The original version of this website was produced as part of an Australian Research Council Linkage project on the history of Kew Cottages conducted at La Trobe University. The Chief Investigators were Professor Richard Broome and Associate Professor Katie Holmes from the History Program and Professor Christine Bigby from the Living with Disability Research Centre. The Industry (Linkage) partner was the Victorian Department of Human Services, which provided key financial, material and intellectual support.
The Manager of Kew Residential Services Redevelopment, Ms Alma Adams, and Project Officer, Ms Kerrie Soraghan, provided invaluable support to the project.
The support of the Australian Research Council is gratefully acknowledged.
Due to changed technology the website was substantially rebuilt in 2022 by Linda Wong with the support of funding and research assistance from the Living with Disability Research Centre, La Trobe University.
The research partners would also like to thank the following organisations for their assistance for this website:
The State Library of Victoria; Interact Australia; Royal Melbourne Hospital Health Sciences Library incorporating the Victorian Mental Health Library; Public Records Office, Victoria; National Library of Australia; Department of Human Services Archival Services; Wellcome Library, London; The Age archives; Herald and Weekly Times Ltd; Kew Cottages Parents’ Association; Fairfax.
The assistance of the following individuals is also gratefully acknowledged:
Dr Christine Dew; Astrid and Selga Judge; Ian McNaughton; Nan and Rhyll Rivett; Norma Sutherland; Dr Marjorie Tipping; Sally White; Dr Yvonne Ward; Cameron Rose; John Tebbutt and Michelle Rayner.
Every effort has been made to contact copyright holders. If anyone has further information they should contact:
Professor Christine Bigby, firstname.lastname@example.org
Professor Katie Holmes, email@example.com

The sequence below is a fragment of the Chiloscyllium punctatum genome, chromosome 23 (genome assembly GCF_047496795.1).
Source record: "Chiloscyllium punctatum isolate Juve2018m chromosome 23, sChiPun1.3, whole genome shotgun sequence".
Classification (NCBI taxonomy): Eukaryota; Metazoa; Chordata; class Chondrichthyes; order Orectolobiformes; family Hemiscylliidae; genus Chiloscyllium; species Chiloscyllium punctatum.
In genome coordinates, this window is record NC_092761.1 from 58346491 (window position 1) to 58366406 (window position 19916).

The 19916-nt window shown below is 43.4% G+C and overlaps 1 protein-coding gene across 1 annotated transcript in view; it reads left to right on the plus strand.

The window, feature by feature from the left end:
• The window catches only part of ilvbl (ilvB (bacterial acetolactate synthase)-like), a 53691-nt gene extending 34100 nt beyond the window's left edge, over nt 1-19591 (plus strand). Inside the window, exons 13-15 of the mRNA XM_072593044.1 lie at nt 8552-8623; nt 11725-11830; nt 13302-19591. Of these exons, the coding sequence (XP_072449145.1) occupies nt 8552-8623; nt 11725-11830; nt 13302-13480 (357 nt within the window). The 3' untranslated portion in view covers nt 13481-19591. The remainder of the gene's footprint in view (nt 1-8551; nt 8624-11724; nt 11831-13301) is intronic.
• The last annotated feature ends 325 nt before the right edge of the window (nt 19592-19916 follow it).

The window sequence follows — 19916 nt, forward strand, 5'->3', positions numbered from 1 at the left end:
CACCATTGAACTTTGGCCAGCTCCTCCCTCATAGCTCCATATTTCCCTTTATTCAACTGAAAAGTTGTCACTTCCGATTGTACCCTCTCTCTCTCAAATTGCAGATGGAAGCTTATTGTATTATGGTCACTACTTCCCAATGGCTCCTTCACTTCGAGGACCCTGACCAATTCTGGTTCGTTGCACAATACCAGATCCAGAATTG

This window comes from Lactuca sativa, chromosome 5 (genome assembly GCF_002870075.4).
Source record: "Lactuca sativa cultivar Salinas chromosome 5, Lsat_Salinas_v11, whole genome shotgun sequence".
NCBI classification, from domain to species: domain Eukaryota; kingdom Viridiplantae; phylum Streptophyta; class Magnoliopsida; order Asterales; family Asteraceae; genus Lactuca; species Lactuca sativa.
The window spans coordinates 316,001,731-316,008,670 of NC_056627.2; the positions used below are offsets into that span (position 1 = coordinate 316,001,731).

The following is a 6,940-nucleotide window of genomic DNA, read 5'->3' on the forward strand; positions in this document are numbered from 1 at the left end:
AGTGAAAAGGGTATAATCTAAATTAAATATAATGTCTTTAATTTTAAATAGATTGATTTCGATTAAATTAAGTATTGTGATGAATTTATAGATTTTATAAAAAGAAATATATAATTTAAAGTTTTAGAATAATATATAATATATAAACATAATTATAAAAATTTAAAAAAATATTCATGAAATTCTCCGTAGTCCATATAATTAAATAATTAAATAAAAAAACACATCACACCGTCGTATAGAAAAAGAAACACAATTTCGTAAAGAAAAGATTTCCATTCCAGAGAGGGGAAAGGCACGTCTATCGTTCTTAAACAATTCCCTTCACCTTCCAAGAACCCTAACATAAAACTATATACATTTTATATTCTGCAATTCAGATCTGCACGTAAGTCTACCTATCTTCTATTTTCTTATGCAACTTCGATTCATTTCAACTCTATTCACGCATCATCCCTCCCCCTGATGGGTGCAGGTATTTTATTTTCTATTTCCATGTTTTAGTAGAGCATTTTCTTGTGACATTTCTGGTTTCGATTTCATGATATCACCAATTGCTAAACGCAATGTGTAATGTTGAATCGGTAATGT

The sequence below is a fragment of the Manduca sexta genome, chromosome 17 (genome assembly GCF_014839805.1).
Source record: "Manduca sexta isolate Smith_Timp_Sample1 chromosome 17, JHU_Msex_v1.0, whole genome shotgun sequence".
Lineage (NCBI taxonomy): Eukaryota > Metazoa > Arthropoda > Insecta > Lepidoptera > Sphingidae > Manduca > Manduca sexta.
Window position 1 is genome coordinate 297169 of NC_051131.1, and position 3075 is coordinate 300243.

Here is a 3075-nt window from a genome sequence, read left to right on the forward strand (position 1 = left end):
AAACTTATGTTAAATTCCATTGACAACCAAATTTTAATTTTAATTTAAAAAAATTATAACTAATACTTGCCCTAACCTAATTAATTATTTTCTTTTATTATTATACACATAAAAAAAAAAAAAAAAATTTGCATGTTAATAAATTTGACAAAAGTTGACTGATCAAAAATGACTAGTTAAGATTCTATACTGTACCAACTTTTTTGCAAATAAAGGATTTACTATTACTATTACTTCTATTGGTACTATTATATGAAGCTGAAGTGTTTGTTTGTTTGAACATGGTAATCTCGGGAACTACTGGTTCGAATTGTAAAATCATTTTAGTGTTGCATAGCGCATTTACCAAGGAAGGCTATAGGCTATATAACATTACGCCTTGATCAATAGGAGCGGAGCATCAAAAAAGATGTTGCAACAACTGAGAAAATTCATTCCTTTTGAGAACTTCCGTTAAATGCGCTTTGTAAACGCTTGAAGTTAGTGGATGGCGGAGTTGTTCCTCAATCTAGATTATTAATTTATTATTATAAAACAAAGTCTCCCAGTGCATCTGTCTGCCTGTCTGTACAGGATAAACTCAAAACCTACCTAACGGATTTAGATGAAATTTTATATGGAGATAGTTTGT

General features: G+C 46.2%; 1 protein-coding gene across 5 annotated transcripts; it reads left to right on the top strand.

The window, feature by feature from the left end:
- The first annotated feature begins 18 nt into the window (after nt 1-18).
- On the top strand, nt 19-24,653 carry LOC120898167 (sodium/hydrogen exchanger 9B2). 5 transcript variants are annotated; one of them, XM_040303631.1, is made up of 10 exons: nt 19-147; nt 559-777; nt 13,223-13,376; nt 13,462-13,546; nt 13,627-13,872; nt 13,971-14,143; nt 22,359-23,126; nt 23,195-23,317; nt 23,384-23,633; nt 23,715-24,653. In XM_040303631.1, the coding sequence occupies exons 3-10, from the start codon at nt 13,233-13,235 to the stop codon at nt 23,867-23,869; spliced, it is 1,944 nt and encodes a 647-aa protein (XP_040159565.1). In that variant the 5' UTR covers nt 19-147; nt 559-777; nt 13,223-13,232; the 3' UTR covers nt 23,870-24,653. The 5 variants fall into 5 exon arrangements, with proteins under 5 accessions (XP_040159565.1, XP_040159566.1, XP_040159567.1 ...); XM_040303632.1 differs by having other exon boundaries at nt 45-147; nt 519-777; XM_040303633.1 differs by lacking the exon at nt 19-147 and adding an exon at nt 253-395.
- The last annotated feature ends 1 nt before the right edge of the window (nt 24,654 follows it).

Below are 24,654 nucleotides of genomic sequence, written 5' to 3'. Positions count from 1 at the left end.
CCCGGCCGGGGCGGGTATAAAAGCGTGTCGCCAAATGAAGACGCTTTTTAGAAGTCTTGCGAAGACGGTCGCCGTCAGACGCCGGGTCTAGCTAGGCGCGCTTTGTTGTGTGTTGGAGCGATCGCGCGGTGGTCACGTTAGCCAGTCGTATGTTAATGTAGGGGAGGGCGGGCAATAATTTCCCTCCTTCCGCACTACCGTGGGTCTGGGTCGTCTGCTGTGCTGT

Professor Richard Broome, firstname.lastname@example.org
Concept: Corinne Manning; Lee-Ann Monk; Cameron Rose; Kerrie Soraghan
Website development and design: Cameron Rose; Amber Benjafield; Linda Wong
Content development: Corinne Manning; Lee-Ann Monk
Project coordination: Kerrie Soraghan; Christine Bigby
More information on the Kew Redevelopment
The redevelopment of Kew Residential Services (formerly Kew Cottages) was completed in April 2008, when the last 100 residents moved into new homes on the site.
Through the redevelopment of Kew Residential Services, and the closure of the institution, more than 460 former residents are now living in new houses in the community.
Outcomes of the Closure of Kew Cottages
Kew Cottages was closed in April 2008. Professor Christine Bigby and Dr Tim Clement from the Living with Disability Research Centre undertook a four-year research study that examined the outcomes for residents who moved to the community and explored how best to support them to lead fulfilling lives. The study was funded by the Department of Human Services and was called Making Life Good in the Community. It has both qualitative and quantitative elements and used ethnography, action research, interviews and surveys to collect data.